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Unformatted text preview: 3 The StrongARM SA-110 12.4 The ARM920T and ARM940T 12.5 The ARM946E-S and ARM966E-S 12.6 The ARM1020E 12.7 Discussion 12.8 Example and exercises 318 327 339 344 347 323 335 341 346 Embedded ARM Applications
13.1 13.2 13.3 13.4 13.5 The VLSI Ruby II Advanced Communication Processor The VLSI ISDN Subscriber Processor The OneCTM VWS22100 GSM chip The Ericsson-VLSI Bluetooth Baseband Controller The ARM7500 and ARM7500FE 348 349 352 355 360 Contents xi 13.6 The ARM7100 13.7 The SA-1100 13.8 Examples and exercises 364 368 371 The AMULET Asynchronous ARM Processors
14.1 14.2 14.3 14.4 14.5 14.6 14.7 14.8 Self-timed design AMULET1 AMULET2 AMULET2e AMULET3 The DRACO telecommunications controller A self-timed future? Example and exercises 374
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399 405 410 413 Appendix: Computer Logic Glossary Bibliography Index An Introduction to Processor Design Summary of chapter contents
The design of a general-purpose processor, in common with most engineering endeavours, requires the careful consideration of many trade-offs and compromises. In this chapter we will look at the basic principles of processor instruction set and logic design and the techniques available to the designer to help achieve the design objectives. Abstraction is fundamental to understanding complex computers. This chapter introduces the abstractions which are employed by computer hardware designers, of which the most important is the logic gate. The design of a simple processor is presented, from the instruction set, through a register transfer level description, down to logic gates. The ideas behind the Reduced Instruction Set Computer (RISC) originated in processor research programmes at Stanford and Berkeley universities around 1980, though some of the central ideas can be traced back to earlier machines. In this chapter we look at the thinking that led to the RISC movement and consequently influenced the design of the ARM processor which is the subject of the following chapters. With the rapid development of markets for portable computer-based...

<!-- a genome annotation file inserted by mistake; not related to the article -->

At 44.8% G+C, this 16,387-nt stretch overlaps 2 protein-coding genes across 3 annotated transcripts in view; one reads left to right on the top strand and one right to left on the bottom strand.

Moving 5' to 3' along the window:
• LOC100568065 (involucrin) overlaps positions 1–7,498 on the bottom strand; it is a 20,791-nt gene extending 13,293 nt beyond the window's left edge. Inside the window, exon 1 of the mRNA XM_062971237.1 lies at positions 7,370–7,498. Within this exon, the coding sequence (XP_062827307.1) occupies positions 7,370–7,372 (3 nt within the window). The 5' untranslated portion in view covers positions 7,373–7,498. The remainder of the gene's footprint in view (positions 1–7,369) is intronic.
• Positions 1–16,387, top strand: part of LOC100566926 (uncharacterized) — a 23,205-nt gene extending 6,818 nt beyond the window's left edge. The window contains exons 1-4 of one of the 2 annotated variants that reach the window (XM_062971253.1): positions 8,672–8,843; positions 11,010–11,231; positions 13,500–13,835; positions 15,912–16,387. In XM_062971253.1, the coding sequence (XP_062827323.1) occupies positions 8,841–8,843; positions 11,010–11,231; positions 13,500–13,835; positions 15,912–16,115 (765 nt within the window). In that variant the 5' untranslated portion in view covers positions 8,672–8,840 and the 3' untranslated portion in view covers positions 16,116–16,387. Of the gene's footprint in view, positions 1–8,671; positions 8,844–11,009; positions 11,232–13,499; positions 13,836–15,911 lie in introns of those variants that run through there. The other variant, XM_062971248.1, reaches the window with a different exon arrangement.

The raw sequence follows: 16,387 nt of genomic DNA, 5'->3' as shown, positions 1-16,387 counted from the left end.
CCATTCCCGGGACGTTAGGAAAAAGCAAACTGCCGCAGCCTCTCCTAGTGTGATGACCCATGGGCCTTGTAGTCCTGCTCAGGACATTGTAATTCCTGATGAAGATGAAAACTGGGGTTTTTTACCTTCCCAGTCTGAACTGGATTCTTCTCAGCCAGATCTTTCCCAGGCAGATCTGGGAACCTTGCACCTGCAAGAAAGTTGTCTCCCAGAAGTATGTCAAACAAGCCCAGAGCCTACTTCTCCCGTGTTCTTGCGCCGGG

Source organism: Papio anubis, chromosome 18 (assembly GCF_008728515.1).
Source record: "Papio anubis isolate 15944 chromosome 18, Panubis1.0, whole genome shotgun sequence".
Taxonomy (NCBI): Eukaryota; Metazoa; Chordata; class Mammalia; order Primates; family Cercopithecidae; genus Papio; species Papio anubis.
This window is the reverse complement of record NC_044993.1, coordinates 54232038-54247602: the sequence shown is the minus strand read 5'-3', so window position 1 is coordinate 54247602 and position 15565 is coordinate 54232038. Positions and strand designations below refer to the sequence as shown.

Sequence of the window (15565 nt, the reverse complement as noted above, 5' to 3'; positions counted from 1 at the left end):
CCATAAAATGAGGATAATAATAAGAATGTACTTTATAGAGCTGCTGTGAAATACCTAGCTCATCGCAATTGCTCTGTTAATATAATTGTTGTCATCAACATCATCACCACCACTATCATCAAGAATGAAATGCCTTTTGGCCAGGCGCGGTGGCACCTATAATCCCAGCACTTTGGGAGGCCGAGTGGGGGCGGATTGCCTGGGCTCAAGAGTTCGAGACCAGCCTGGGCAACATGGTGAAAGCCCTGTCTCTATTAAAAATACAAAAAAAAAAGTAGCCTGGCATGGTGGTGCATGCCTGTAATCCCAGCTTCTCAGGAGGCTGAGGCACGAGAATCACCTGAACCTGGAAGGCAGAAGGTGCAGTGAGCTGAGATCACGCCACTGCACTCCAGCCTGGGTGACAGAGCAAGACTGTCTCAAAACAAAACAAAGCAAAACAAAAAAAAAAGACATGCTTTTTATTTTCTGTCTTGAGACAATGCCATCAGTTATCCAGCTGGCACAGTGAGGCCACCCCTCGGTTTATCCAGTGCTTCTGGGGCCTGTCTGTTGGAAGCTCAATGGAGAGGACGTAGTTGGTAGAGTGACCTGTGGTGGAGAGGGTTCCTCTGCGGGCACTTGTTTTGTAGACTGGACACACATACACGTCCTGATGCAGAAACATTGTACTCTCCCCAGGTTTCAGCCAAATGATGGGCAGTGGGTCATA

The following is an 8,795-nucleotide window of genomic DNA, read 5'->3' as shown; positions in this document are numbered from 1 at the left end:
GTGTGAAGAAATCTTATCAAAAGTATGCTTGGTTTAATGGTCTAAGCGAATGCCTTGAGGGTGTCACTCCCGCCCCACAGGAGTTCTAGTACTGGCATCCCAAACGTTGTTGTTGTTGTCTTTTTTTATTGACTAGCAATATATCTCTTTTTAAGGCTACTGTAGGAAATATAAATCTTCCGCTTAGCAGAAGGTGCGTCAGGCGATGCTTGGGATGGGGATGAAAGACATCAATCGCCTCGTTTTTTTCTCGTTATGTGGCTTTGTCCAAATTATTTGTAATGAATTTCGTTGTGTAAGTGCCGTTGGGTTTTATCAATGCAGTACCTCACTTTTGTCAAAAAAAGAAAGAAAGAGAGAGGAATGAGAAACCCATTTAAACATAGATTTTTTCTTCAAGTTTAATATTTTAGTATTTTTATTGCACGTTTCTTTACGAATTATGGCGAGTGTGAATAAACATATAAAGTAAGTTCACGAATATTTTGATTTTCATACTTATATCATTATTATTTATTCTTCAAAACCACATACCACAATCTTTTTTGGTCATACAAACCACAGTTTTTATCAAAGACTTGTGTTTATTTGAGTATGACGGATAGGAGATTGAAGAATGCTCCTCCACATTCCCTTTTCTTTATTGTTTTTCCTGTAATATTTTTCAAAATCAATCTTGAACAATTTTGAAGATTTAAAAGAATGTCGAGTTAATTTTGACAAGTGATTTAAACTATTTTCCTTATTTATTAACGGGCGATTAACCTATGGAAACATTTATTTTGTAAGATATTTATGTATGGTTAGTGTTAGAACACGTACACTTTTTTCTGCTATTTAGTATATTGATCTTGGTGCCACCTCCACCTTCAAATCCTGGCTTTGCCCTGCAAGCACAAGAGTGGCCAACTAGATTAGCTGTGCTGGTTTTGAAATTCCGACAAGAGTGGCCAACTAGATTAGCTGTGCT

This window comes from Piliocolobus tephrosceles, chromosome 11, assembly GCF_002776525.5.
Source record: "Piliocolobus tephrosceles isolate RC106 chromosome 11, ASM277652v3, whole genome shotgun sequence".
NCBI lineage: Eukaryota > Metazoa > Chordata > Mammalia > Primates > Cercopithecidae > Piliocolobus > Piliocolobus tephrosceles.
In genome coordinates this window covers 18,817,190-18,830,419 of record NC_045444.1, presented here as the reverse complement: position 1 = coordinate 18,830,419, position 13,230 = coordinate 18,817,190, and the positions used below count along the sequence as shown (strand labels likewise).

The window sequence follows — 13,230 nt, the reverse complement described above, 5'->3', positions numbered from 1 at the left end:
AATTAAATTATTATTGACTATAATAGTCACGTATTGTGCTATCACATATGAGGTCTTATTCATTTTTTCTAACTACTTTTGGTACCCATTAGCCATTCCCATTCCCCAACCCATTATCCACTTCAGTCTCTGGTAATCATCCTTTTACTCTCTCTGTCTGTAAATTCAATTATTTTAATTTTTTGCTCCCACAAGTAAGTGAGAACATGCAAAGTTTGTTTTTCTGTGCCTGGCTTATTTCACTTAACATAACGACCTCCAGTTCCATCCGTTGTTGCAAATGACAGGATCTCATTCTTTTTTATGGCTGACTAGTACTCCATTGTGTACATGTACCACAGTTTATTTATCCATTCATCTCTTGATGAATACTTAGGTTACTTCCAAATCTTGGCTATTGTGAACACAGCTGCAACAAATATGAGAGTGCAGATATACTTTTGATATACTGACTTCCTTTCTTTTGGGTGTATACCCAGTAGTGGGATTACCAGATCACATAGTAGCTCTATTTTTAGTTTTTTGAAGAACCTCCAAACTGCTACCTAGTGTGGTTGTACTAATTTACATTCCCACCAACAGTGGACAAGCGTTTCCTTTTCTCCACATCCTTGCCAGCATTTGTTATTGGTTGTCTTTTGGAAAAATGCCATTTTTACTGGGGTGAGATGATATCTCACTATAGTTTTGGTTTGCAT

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- Spring '09